, FILE - In this July 5, 2018, file photo, New York Gov. Andrew Cuomo speaks at an event in the Brownsville section of Brooklyn in New York. At an event in the Adirondacks, Cuomo recounted a treasured memory of the time his family retrieved an eagle feather from Saranac Lake and kept it after one of the beautiful birds swooped near his canoe. In telling the story, the New York Democrat was unknowingly confessing a crime. A federal law prohibits non-Native Americans from possessing bald eagle parts, including feathers. (AP Photo/Seth Wenig, File)
12 of August 2018 16:47:03
ALBANY, N.Y. (AP) — At an event in the Adirondacks last week, Gov. Andrew Cuomo recounted a treasured memory of the time his family retrieved an eagle feather from Saranac Lake and kept it after one of the beautiful birds swooped near his canoe.
In telling the story , the New York Democrat was unknowingly confessing a crime.
A federal law prohibits non-Native Americans from possessing bald eagle parts, including feathers. The law has been on the books for nearly 80 years, but most Americans, Cuomo included, probably don't know about it.
Cuomo, a lawyer and former federal official, revealed his legal faux pas Tuesday while announcing an economic development grant for the village of Saranac Lake.
After The Associated Press in Albany inquired about the issue, Cuomo spokesman Richard Azzopardi said the family was unaware of the federal law when they took the feather from the water.
"We have two options, put it back in the river or donate it to a US Fish and Wildlife repository," Azzopardi wrote in an email. "We'll do one or the other."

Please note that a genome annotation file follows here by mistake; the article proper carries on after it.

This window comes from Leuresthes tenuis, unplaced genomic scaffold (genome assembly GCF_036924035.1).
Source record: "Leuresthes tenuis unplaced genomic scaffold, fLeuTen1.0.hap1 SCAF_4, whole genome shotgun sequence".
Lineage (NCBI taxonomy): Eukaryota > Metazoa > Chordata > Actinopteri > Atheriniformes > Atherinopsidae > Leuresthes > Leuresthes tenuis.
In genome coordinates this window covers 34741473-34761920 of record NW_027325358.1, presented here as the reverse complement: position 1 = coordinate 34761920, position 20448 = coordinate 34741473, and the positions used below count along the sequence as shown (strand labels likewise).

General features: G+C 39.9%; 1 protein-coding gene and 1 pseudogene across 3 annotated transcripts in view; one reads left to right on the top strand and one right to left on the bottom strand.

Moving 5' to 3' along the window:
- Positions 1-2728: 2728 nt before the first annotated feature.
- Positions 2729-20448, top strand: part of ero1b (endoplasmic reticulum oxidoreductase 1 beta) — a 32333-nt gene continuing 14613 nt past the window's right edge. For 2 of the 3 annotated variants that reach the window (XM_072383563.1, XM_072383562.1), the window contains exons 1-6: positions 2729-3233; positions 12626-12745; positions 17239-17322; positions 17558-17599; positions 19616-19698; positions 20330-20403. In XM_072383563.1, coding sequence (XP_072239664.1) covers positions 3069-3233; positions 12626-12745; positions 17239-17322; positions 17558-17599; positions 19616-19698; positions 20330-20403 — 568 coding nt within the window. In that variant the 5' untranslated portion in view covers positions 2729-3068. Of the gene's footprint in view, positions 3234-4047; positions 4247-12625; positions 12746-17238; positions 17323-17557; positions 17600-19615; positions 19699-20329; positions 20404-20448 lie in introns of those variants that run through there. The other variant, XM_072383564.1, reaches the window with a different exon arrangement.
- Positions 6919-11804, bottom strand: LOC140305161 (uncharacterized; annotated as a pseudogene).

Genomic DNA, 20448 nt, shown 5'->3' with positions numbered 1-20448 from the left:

The Bald and Golden Eagle Protection Act, amended several times since its passage in 1940, prohibits anyone without a federal permit from disturbing, taking or possessing eagle parts, eggs or nests. Violating the act can result in a fine of up to $100,000, imprisonment for one year, or both, for a first offense, according to the Fish and Wildlife Service's website.
Under the law, only permitted members of federally recognized American Indian tribes can possess eagle feathers, which are used in tribal ceremonies and rituals.
Giving up the feather would undoubtedly be a disappointment for Cuomo, who had joy on his face as he told an audience at the Hotel Saranac on Tuesday how much he has enjoyed visiting the region over the years.
"And one of the highlight moments was on Saranac Lake when we were in a canoe and we were taking a canoe trip and out of nowhere, from one of the islands, an eagle came out and, like, swooped down right next to us with this beautiful, graceful glide," Cuomo, head of federal Housing and Urban Development during President Bill Clinton's administration.
"And when the eagle was just about at front of the canoe, one feather fell out," he said. "And we picked up that feather and I have it on my fireplace to this day."
Officials at the Fish and Wildlife Service declined to comment on Cuomo possessing an eagle feather and referred questions to the U.S. Department of Justice. The U.S. Attorney's Office in Albany didn't respond to a request for comment.
When the federal law was passed, bald eagles had nearly vanished from the lower 48 states. Use of the insecticide DDT further decimated eagle populations and by 1963 fewer than 500 nesting pairs remained, according to the federal agency. The newly formed U.S. Environmental Protection Agency banned DDT in 1972, a move that helped start the recovery of bald eagles.
When the number of nesting eagles approached 10,000 in 2007, eagles were removed from the list of threatened and endangered species.
In New York state, efforts to restore the bald eagle population from just a handful in 1960 resulted in a dramatic turnaround.
Nestling eagles were brought from Alaska starting in 1976. Today more than 170 pairs of nesting eagles can be found in the Adirondacks, Hudson Valley and other parts of the state, according to the state Department of Environmental Conservation.